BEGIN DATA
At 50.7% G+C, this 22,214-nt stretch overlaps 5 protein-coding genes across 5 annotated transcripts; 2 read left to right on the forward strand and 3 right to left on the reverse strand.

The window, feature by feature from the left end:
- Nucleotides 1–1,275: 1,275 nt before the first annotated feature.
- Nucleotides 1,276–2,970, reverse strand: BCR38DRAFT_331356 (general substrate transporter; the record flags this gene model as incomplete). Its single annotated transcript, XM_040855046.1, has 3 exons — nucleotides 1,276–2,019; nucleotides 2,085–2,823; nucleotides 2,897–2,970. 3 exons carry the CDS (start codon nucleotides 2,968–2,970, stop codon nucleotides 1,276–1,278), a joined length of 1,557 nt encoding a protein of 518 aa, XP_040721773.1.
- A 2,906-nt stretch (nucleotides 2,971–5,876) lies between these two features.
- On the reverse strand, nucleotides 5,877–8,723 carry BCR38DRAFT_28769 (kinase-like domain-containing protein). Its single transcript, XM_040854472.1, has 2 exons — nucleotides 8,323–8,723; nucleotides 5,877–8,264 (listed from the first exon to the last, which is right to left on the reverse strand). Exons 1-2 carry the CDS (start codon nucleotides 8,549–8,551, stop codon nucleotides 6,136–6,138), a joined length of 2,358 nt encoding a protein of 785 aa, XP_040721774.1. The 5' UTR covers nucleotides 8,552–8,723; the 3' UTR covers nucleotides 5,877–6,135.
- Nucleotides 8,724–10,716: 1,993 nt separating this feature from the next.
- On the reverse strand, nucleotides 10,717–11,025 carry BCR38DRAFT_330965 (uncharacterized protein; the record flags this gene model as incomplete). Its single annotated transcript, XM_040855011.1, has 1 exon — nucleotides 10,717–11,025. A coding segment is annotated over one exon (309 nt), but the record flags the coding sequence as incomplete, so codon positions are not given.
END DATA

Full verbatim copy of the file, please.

At 50.7% G+C, this 22,214-nt stretch overlaps 5 protein-coding genes across 5 annotated transcripts; 2 read left to right on the forward strand and 3 right to left on the reverse strand.

The window, feature by feature from the left end:
- Nucleotides 1–1,275: 1,275 nt before the first annotated feature.
- Nucleotides 1,276–2,970, reverse strand: BCR38DRAFT_331356 (general substrate transporter; the record flags this gene model as incomplete). Its single annotated transcript, XM_040855046.1, has 3 exons — nucleotides 1,276–2,019; nucleotides 2,085–2,823; nucleotides 2,897–2,970. 3 exons carry the CDS (start codon nucleotides 2,968–2,970, stop codon nucleotides 1,276–1,278), a joined length of 1,557 nt encoding a protein of 518 aa, XP_040721773.1.
- A 2,906-nt stretch (nucleotides 2,971–5,876) lies between these two features.
- On the reverse strand, nucleotides 5,877–8,723 carry BCR38DRAFT_28769 (kinase-like domain-containing protein). Its single transcript, XM_040854472.1, has 2 exons — nucleotides 8,323–8,723; nucleotides 5,877–8,264 (listed from the first exon to the last, which is right to left on the reverse strand). Exons 1-2 carry the CDS (start codon nucleotides 8,549–8,551, stop codon nucleotides 6,136–6,138), a joined length of 2,358 nt encoding a protein of 785 aa, XP_040721774.1. The 5' UTR covers nucleotides 8,552–8,723; the 3' UTR covers nucleotides 5,877–6,135.
- Nucleotides 8,724–10,716: 1,993 nt separating this feature from the next.
- On the reverse strand, nucleotides 10,717–11,025 carry BCR38DRAFT_330965 (uncharacterized protein; the record flags this gene model as incomplete). Its single annotated transcript, XM_040855011.1, has 1 exon — nucleotides 10,717–11,025. A coding segment is annotated over one exon (309 nt), but the record flags the coding sequence as incomplete, so codon positions are not given.